Since returning from maternity leave in August, NBC’s chief White House correspondent Hallie Jackson has been very busy at work.
On Saturday, Jackson shared a photo of herself on Instagram on Saturday that many new moms could relate to. In it, she’s using a breast pump while riding in a van with other politics reporters headed to the White House. Learning to pump at work is a predicament many women have had to navigate, and it’s made even more challenging when you need to stick to a breast milk schedule but lack the time or privacy on the job.
“Me, my Spectra, and the White House press corps…” Jackson captioned the photo of herself in the car with her breast pump and a scarf draped over her. “This happened on the way back from Walter Reed Sunday, during the president’s hospitalization, in a van carrying the small group of reporters who travel with the president. It was my turn that day. I hadn’t pumped since 7 that morning, and by the time we set up the live shot at the hospital, held a news conference with the president’s doctors, and then – the dagger – hit traffic on the Beltway, it was 12:30 and now or never.”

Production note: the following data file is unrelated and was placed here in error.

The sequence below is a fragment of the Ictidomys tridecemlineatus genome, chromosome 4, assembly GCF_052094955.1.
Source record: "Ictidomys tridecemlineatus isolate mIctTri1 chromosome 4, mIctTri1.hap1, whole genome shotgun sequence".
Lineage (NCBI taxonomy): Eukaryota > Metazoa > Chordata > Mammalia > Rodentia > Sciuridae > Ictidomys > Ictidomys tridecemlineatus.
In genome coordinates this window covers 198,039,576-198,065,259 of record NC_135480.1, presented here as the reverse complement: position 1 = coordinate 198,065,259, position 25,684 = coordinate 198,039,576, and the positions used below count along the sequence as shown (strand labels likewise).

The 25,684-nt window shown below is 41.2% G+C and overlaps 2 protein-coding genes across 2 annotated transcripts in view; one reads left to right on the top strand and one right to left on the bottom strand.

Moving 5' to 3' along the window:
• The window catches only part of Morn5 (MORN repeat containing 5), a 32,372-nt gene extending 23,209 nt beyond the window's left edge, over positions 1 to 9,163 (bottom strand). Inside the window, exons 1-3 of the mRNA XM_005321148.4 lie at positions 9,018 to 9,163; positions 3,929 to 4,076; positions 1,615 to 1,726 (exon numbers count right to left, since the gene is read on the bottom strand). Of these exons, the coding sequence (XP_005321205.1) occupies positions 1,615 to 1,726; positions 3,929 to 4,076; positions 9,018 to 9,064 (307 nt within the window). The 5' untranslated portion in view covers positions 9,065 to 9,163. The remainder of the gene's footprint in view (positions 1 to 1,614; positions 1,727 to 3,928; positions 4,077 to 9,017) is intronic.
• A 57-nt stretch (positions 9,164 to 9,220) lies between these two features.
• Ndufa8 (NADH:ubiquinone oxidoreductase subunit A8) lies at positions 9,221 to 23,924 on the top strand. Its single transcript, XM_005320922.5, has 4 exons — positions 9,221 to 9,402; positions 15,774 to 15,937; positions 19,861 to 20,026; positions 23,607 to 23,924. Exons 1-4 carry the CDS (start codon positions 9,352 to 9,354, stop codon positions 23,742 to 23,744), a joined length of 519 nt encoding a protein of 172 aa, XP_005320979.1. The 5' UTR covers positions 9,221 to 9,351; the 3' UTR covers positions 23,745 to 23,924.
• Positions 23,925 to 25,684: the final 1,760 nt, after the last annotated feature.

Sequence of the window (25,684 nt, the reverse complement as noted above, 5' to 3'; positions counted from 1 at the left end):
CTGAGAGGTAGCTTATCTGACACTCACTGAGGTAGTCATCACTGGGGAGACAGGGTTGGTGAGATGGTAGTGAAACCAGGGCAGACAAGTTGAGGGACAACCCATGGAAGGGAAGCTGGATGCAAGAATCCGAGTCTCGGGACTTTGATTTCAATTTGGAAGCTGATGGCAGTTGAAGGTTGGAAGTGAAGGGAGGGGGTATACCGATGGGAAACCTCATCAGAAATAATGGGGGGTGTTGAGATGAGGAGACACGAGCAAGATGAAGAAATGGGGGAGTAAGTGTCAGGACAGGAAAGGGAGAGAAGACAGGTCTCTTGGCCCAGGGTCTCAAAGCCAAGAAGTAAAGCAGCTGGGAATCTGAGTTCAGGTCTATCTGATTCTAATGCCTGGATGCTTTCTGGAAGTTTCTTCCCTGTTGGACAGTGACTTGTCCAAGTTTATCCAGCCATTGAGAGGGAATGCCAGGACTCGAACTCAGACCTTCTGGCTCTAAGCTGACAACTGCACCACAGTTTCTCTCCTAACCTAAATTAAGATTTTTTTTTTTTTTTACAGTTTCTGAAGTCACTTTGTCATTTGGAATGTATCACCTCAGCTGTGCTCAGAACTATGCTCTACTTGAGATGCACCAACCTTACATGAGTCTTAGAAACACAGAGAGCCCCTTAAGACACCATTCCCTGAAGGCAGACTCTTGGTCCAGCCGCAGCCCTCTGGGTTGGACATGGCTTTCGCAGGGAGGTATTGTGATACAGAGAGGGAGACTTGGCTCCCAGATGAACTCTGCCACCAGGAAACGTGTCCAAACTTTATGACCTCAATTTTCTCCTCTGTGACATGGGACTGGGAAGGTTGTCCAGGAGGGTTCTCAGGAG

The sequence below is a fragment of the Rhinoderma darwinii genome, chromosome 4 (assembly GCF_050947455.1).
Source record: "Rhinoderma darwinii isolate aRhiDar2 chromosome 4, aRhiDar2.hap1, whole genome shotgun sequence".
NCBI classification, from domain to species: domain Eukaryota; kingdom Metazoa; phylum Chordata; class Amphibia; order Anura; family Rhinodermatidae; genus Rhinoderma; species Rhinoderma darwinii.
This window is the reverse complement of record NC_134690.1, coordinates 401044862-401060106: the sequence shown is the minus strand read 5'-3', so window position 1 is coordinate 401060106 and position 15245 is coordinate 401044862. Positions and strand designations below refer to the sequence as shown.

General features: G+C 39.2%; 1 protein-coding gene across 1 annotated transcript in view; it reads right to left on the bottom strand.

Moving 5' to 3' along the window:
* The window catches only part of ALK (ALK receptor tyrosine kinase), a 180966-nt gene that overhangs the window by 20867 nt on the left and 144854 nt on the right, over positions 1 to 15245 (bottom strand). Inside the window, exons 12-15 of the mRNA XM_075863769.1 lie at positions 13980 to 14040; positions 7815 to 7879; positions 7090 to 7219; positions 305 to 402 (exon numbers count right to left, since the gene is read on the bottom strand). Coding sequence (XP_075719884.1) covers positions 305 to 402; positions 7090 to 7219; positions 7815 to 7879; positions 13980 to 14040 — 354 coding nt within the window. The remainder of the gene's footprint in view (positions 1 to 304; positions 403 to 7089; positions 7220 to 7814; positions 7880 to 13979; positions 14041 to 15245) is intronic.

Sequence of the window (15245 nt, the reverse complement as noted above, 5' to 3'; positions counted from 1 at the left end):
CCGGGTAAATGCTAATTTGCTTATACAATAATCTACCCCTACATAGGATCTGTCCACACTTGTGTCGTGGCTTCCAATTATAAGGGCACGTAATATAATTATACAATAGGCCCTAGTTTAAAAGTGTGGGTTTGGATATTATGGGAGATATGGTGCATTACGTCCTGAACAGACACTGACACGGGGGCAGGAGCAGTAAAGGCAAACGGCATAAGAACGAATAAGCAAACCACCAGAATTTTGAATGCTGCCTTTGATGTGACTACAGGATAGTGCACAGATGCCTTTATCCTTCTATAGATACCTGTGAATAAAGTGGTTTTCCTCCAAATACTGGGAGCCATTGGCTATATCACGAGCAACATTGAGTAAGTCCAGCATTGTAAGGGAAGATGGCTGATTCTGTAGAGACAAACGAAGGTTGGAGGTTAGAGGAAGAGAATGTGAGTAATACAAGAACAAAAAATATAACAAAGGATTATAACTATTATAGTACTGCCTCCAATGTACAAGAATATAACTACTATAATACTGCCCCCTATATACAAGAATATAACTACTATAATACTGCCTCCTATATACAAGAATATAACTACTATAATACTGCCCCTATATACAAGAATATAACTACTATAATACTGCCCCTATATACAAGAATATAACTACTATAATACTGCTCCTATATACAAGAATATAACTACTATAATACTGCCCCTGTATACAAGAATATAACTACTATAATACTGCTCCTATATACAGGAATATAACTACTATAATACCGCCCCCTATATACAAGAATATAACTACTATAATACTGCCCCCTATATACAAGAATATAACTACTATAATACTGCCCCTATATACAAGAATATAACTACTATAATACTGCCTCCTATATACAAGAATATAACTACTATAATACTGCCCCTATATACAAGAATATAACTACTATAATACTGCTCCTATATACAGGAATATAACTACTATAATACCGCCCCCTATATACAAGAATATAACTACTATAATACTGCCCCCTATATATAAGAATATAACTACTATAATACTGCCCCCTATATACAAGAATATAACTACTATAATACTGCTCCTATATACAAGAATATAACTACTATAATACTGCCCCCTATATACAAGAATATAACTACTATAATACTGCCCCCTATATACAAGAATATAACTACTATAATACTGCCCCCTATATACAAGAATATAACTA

Jackson, 36, gave birth to her first child in March, a girl named Monroe. Since then, she’s been pulling back the curtain on what it’s like to be a working, new mom, showing the ups and downs and even bringing her little one on set with her.
“It’s just a picture, but to me it’s a snapshot in time: on day 3 of nonstop coverage, on about 6 hours of sleep total, during one of the most intense weeks in my professional life,” Jackson continued. “Not a day went by this week where I didn’t miss at least one pumping session. All the things you’re supposed to do to keep up your milk supply went out the window: regular removal, hydration, plenty of rest (lololololol) But you know what? It’s okay.”
She went on to explain that she “sure did struggle with guilt and anxiety about the absolute avalanche at work consuming my life. But a little self-compassion goes a long way: I’m doing my best. Most moms are. And it’s going to be okay. I’ve been lucky to be able to lean on a lot of people this week for help, like the women journalists in the press corps who have been through the new-mom crush-of-news wringer before.”
Jackson also gave a shoutout to her husband and Monroe’s father, Frank Thorp, who is a producer at NBC News.
“I’m lucky to have Frank, who ended the week as exhausted as me. Home full-time with Ro right now, he cooked breakfast in the morning, did tummy time in the afternoon, and baked cookies for dinner after I finally collapsed through the door at night. He picked up my slack, and my mess. And he cheered me on every minute of our